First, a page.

https://www.calderdale.gov.uk/v2/residents/leisure-and-culture/local-history-and-heritage/glimpse-past/archaeology

More photos at: https://1drv.ms/f/s!AjkK19zVvfQti4IqLoyglWjabVfbvg

Golf course 2

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Explorations on Lower Midgely Moor

Heights Road 1

A week into April, we deemed it dry enough to venture up to the lower part of Midgely Moor in search of archaeology we had not seen on our visit last summer.  The warm Saturday sunshine had brought hordes of people into the town centre.  Not tempted to join them, we passed by the busy pubs on our way to the bus stop on Commercial street.  As the bus to Old Town turned the corner onto Heights Road, I realised we had reached the golf club.  We pressed the buzzer and the driver let us off a bit further down the road (a tad grumpily).

Midgley Moor quarry 1We took in the views and hedgerow features before walking the few metres back to the club entrance.  At the corner, we tried to avoid making ‘selfies’ while taking shots of the mirror on a pole and watched the antics of chickens.  We walked up the drive and cut across the pleasant golf course to the gate onto the footpath.

 

Reaching the top, we checked the map and determined that the enclosure we searched should be behind the nearby quarry.   On entering, we sat awhile to enjoy the sun and debated our next move.  Phil thought he had a found a route.  We started climbing and spotted a likely mound.  But the way proved tricky, not being an actual path.  Scrambling back down, we turned left to continue on the proper path.  Just before the next gate, we noticed another path leading up sharply on the left.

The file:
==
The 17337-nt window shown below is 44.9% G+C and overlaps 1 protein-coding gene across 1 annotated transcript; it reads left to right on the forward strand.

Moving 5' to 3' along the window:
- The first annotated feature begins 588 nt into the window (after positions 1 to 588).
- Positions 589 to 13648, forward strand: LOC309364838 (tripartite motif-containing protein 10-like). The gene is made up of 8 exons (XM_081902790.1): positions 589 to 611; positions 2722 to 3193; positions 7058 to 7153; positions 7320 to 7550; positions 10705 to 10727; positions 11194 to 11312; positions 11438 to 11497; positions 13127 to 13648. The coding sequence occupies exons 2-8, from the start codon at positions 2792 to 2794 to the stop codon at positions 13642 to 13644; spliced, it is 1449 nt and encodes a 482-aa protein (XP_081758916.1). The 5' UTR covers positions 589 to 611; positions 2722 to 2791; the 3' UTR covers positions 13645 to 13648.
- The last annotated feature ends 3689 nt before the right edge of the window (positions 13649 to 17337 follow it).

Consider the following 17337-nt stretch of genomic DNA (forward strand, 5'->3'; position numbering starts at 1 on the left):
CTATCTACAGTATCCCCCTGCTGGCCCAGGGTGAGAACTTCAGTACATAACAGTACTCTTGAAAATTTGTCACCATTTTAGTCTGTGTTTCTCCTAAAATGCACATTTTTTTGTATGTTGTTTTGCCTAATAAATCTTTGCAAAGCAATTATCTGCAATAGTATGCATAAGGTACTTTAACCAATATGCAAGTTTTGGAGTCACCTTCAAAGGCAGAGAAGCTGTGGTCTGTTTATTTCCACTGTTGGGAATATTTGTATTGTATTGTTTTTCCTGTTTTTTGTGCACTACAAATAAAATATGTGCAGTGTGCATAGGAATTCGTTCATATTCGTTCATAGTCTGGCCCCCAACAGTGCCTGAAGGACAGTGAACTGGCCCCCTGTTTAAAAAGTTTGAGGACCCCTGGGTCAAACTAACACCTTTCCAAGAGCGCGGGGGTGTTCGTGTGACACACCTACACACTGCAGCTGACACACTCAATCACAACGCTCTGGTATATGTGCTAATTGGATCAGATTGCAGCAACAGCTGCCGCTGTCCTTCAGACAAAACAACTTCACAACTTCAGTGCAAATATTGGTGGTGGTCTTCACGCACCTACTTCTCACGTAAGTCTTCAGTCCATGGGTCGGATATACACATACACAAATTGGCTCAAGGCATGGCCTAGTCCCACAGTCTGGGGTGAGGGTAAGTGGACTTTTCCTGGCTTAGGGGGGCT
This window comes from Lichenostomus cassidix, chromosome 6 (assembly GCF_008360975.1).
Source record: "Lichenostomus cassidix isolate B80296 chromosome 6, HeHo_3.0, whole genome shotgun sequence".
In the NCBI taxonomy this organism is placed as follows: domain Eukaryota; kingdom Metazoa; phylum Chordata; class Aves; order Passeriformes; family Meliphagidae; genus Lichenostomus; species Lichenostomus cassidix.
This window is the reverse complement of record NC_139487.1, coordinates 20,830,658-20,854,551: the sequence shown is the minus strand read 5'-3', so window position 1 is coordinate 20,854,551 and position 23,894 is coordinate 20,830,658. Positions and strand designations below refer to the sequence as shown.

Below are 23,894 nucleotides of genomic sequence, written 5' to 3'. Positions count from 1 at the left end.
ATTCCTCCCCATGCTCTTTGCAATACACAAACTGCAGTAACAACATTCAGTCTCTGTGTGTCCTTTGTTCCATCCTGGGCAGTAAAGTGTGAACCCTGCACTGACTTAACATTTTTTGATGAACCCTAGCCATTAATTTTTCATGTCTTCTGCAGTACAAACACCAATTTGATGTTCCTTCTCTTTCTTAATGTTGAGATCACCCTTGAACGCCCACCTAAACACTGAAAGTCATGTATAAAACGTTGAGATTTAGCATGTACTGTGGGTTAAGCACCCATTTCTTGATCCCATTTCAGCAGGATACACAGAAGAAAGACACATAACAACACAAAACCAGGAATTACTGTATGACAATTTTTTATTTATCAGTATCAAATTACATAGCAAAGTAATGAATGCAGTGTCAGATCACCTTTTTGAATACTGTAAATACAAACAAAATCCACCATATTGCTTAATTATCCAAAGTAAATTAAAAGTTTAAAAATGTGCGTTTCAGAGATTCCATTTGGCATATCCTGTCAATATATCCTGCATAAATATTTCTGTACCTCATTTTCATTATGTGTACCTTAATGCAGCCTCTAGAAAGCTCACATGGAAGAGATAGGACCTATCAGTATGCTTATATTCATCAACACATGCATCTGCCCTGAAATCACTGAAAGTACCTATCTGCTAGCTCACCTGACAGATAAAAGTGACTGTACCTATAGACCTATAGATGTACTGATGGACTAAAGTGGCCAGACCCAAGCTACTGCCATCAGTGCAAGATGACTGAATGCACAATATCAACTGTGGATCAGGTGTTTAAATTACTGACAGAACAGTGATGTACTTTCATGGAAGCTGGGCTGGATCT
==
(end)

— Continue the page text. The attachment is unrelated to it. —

Midgley Moor earthworks 1This took us to the top of the quarry where we observed grouse screeching as they flew away from us between a series of mounds.

I wondered if the whole area had been a burial site.  We kept going on small paths in the direction of Lane Ends.

They led us down through moorland vegetation and onto a track churned with mud by cattle and tractors.  We kept along the edge of a stone wall to avoid the mud but had to crouch beneath low-hanging thorn trees.  Eventually, we found a safe course back onto better paths once more and soon found ourselves back on Heights Road.   At the Hare and Hounds, we commandeered a table on the patio.  We enjoyed the sun while eating, drinking and chatting for over 2 hours.

Mill with flowers in foreground 2Deciding to walk back down to Hebden in the ‘golden hour’ proved an excellent choice: the moon rose over the moor; spring flowers adorned the hedgerows.  We stayed ‘up tops’ as long as possible, taking Raglands Lane to Dod Naze then down into Common Bank Woods to witness gilded trees in the glowing light.

I stumbled on a tree branch and landed on my bad knee.  I sat in the dirt for a while recovering but no damage had been done and I said it would have hurt more if I hadn’t had 2 pints!

Back in town, we considered another drink.  However, the sight of people who had been drinking all afternoon put us off so we headed home.

More photos at: https://1drv.ms/f/s!AjkK19zVvfQtiqUzzrIq2giN_bP9qg

Trees at golden hour 2

In search of Brearley

Old mill wall panorama

We often walk along the canal to Mytholmroyd, but had never ventured beyond. At the other side of the village we took in a different view of the industrial estate and walked on to the cricket club.

Lock number 5 iiThe next section of canal proved very picturesque. A passing old man told me interesting facts about how the canal used to be a mess until not long ago and his grandma who lived in the nearby ‘spring cottages’ (so named yes, you guessed it, because a spring ran through them which was just as well as there were no taps back then).

Polite noticeWe realised we had overshot the hamlet and started to make our way back, stopping at a pretty lock for en route.   Locating Brearley, we walked over the river bridge and passed the chapel aiming to go back a different way.

We found the ‘greenway marked with amusing polite notices requesting ‘courteous cycling’’. Unfortunately the path was shut due to ongoing work.

Metal birdBack along the canal we looked at a sculpture of a bird, puzzled by the lack of clues as to what it meant…

More photos at: http://1drv.ms/1gvICQ2

Changing Landscapes in Crimsworth Dean

Old road with tree 1